Dana-Farber launches new Center for prevention and treatment of BRCA-related cancers

Of the tens of thousands of genes in the DNA of our cells, one group of genes is tasked with the critically important job of ensuring that every cell reproduces itself exactly when it divides to make new cells. Perhaps the best known of these “DNA repair genes” are the BRCA genes, which if inherited with a significant alteration, confer a markedly increased risk of certain cancers over a lifetime. Moreover, it is now clear that many cancers can acquire mutations in the BRCA and other related DNA repair genes only in their tumor cells, even though the patient was not born with the genetic mutation. As the importance of these genes has become increasingly evident in the risk, growth, and treatment of cancer, Dana-Farber Cancer Institute is launching a new center of excellence – the Center for BRCA and Related Genes – dedicated to the care for, prevention of and research into BRCA-related cancers.

Patients with inherited BRCA mutations, as well as those with acquired BRCA mutations only in their tumors, are increasingly likely to benefit from new classes of drugs such as PARP inhibitors and other cell cycle checkpoint inhibitors, as well as targeted agents alone or in combination with immunotherapies. An important priority of the new Center for BRCA and Related Genes will be to provide access to these novel therapies for patients with BRCA-mutated and BRCA-related cancers through clinical trials, with a particular focus on overcoming developed resistance to chemotherapy, targeted agents, and DNA repair inhibitors.

“Recent research at Dana-Farber and other leading cancer centers has identified genetic defects in BRCA-related tumors that make them vulnerable to new effective treatments,” said Panos Konstantinopoulos, MD, PhD, Director of Translational Research, Gynecologic Oncology at Dana-Farber and Director of the new Center. “The rapid accumulation of insights into DNA repair genes in an expanding array of cancers, and the development of new and emerging targeted therapies exploiting defects in DNA repair provide the perfect opportunity for a dedicated comprehensive Center to help accelerate progress.”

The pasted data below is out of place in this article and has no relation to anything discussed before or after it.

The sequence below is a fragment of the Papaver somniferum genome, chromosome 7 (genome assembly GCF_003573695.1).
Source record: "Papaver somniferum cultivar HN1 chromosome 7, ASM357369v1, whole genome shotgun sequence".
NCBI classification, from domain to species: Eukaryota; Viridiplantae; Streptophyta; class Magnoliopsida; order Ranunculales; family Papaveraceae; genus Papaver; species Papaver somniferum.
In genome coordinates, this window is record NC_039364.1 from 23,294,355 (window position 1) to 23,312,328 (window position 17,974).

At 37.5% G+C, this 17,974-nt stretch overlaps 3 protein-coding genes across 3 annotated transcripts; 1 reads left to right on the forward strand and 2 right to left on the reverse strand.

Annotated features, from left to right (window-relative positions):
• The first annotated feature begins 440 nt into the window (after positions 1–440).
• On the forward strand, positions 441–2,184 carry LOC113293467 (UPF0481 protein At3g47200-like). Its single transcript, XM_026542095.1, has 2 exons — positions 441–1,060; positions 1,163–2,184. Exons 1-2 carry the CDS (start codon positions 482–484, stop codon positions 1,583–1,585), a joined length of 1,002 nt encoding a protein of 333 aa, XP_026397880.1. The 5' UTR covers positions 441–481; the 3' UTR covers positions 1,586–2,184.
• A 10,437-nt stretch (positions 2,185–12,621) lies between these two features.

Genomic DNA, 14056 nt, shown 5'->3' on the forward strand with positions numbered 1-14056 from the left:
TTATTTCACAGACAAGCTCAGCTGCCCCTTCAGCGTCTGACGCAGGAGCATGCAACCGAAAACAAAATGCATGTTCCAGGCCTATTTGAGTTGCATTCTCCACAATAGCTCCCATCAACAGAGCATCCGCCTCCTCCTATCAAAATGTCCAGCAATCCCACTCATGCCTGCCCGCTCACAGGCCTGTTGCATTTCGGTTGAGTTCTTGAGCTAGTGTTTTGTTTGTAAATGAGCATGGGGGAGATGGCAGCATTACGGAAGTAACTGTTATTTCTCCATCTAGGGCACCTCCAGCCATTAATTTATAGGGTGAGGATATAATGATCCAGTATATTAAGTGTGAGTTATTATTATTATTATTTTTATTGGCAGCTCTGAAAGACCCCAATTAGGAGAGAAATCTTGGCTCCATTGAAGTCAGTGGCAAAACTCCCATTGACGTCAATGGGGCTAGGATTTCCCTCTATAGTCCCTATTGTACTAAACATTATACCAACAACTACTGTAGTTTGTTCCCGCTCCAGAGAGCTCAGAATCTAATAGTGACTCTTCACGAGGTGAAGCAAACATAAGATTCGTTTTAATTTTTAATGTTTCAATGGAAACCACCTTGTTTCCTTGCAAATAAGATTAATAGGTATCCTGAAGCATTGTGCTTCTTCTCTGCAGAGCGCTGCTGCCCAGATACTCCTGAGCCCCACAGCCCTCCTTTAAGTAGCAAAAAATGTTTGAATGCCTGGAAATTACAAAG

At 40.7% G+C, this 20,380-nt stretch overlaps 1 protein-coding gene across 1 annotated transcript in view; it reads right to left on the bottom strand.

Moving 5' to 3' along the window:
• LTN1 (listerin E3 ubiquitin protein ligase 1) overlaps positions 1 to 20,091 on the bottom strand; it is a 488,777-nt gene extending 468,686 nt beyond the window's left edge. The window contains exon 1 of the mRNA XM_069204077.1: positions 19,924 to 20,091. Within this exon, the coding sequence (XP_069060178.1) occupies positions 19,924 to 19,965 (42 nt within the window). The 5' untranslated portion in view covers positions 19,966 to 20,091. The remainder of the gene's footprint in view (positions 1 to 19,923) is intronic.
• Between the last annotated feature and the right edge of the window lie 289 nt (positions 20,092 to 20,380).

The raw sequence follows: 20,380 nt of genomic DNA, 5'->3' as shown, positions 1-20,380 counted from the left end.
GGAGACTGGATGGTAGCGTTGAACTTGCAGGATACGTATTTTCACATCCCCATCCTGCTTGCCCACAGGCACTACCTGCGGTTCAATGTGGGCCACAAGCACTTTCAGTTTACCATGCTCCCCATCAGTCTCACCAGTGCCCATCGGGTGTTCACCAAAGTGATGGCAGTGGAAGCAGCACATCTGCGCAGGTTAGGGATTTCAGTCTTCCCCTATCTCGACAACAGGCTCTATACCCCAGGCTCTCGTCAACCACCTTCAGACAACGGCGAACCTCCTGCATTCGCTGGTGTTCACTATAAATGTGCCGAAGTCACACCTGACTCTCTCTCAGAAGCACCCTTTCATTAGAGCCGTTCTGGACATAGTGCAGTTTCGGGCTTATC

Patients visiting the new Center for BRCA and Related Genes will be evaluated by an appropriate designated expert Dana-Farber physician, with a genetics evaluation as needed. Teams of specialists at the Center will work closely together to offer patients the latest therapies and clinical services, including access to innovative clinical trials.

“Dana-Farber has been a leader in basic and clinical research into BRCA and related genes, and provides expert care for individuals and families with inherited errors in them,” said Judy Garber, MD, MPH, Chief of Dana-Farber’s Cancer Genetics and Prevention division and a co-director of the new Center. “The new Center will also feature our trials of novel cancer risk reduction strategies for patients who are carriers of BRCA1/2 mutations and related genes, and our work to further expand genetic testing to all who may benefit from this critical information.”

In addition to the treatment and prevention of BRCA-related cancers, another major priority of the Center is early detection of these diseases, with a focus on ovarian and pancreatic cancers, for which there are currently no reliable and effective screening tests.

Dipanjan Chowdhury, PhD, Chief of the Division of Radiation and Genome Stability at Dana-Farber Cancer Institute, who will co-direct the Center, and Kevin Elias, MD, have discovered a specific set of 14 circulating microRNAs (miRNAs) in the serum of ovarian cancer patients that may be used for early detection of the disease.

The researchers have recently initiated a study to formally develop a screening test for early detection of ovarian cancer in families with mutations in BRCA and BRCA-related genes.

“Cancer detected early is more curable, so the development of accurate and sensitive tests for the early cancer detection is an enormous priority for high risk families and for all woman at risk for ovarian cancer,” said Dr. Chowdhury. “The MiDe Study (MicroRNA for early Detection) of ovarian cancer we recently launched and will continue through the Center, may allow us to develop such a test, and eventually monitor high-risk family members with an accurate blood test for ovarian cancer.”

Finally, the Center will work with leading investigators who study BRCA and related genes both at Dana-Farber, nationally and internationally, to accelerate progress in the field.

Aa dedicated advisory committee chaired by Geoffrey Shapiro, MD, PhD Senior Vice President for Drug Development at Dana-Farber, will help oversee the activities of the center and its institutional collaborations.

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